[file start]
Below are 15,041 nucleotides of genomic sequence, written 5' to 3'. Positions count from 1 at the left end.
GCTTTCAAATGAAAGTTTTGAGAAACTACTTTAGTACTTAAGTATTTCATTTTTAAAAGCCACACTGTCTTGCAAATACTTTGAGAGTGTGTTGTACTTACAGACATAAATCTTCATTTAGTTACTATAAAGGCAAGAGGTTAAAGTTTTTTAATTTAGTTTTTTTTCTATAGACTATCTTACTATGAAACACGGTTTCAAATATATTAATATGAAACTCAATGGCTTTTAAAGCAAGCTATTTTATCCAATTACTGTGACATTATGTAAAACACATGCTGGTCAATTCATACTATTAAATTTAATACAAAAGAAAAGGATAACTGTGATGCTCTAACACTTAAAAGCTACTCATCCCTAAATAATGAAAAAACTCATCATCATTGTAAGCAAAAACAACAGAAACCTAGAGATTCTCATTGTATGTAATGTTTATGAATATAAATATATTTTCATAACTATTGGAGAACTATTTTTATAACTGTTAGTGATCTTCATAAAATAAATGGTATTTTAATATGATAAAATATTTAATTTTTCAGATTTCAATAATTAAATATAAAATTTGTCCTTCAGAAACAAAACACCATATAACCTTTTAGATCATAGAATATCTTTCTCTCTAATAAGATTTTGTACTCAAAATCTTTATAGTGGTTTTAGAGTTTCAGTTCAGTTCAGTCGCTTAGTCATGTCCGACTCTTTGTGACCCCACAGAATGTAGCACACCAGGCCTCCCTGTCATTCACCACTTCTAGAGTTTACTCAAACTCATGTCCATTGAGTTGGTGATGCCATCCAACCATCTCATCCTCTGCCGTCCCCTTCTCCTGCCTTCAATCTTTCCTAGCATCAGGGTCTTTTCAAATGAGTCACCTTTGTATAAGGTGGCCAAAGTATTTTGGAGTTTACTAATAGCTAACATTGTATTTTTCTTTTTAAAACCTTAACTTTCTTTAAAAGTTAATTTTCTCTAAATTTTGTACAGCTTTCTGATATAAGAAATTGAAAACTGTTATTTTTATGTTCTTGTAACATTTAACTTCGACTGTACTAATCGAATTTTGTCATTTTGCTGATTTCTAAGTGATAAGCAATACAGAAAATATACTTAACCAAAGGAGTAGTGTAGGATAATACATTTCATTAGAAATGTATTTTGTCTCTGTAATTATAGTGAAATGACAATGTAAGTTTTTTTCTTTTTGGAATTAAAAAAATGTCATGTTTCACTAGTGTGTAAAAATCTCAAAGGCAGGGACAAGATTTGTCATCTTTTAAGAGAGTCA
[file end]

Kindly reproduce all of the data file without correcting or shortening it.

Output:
Below are 15,041 nucleotides of genomic sequence, written 5' to 3'. Positions count from 1 at the left end.
GCTTTCAAATGAAAGTTTTGAGAAACTACTTTAGTACTTAAGTATTTCATTTTTAAAAGCCACACTGTCTTGCAAATACTTTGAGAGTGTGTTGTACTTACAGACATAAATCTTCATTTAGTTACTATAAAGGCAAGAGGTTAAAGTTTTTTAATTTAGTTTTTTTTCTATAGACTATCTTACTATGAAACACGGTTTCAAATATATTAATATGAAACTCAATGGCTTTTAAAGCAAGCTATTTTATCCAATTACTGTGACATTATGTAAAACACATGCTGGTCAATTCATACTATTAAATTTAATACAAAAGAAAAGGATAACTGTGATGCTCTAACACTTAAAAGCTACTCATCCCTAAATAATGAAAAAACTCATCATCATTGTAAGCAAAAACAACAGAAACCTAGAGATTCTCATTGTATGTAATGTTTATGAATATAAATATATTTTCATAACTATTGGAGAACTATTTTTATAACTGTTAGTGATCTTCATAAAATAAATGGTATTTTAATATGATAAAATATTTAATTTTTCAGATTTCAATAATTAAATATAAAATTTGTCCTTCAGAAACAAAACACCATATAACCTTTTAGATCATAGAATATCTTTCTCTCTAATAAGATTTTGTACTCAAAATCTTTATAGTGGTTTTAGAGTTTCAGTTCAGTTCAGTCGCTTAGTCATGTCCGACTCTTTGTGACCCCACAGAATGTAGCACACCAGGCCTCCCTGTCATTCACCACTTCTAGAGTTTACTCAAACTCATGTCCATTGAGTTGGTGATGCCATCCAACCATCTCATCCTCTGCCGTCCCCTTCTCCTGCCTTCAATCTTTCCTAGCATCAGGGTCTTTTCAAATGAGTCACCTTTGTATAAGGTGGCCAAAGTATTTTGGAGTTTACTAATAGCTAACATTGTATTTTTCTTTTTAAAACCTTAACTTTCTTTAAAAGTTAATTTTCTCTAAATTTTGTACAGCTTTCTGATATAAGAAATTGAAAACTGTTATTTTTATGTTCTTGTAACATTTAACTTCGACTGTACTAATCGAATTTTGTCATTTTGCTGATTTCTAAGTGATAAGCAATACAGAAAATATACTTAACCAAAGGAGTAGTGTAGGATAATACATTTCATTAGAAATGTATTTTGTCTCTGTAATTATAGTGAAATGACAATGTAAGTTTTTTTCTTTTTGGAATTAAAAAAATGTCATGTTTCACTAGTGTGTAAAAATCTCAAAGGCAGGGACAAGATTTGTCATCTTTTAAGAGAGTCA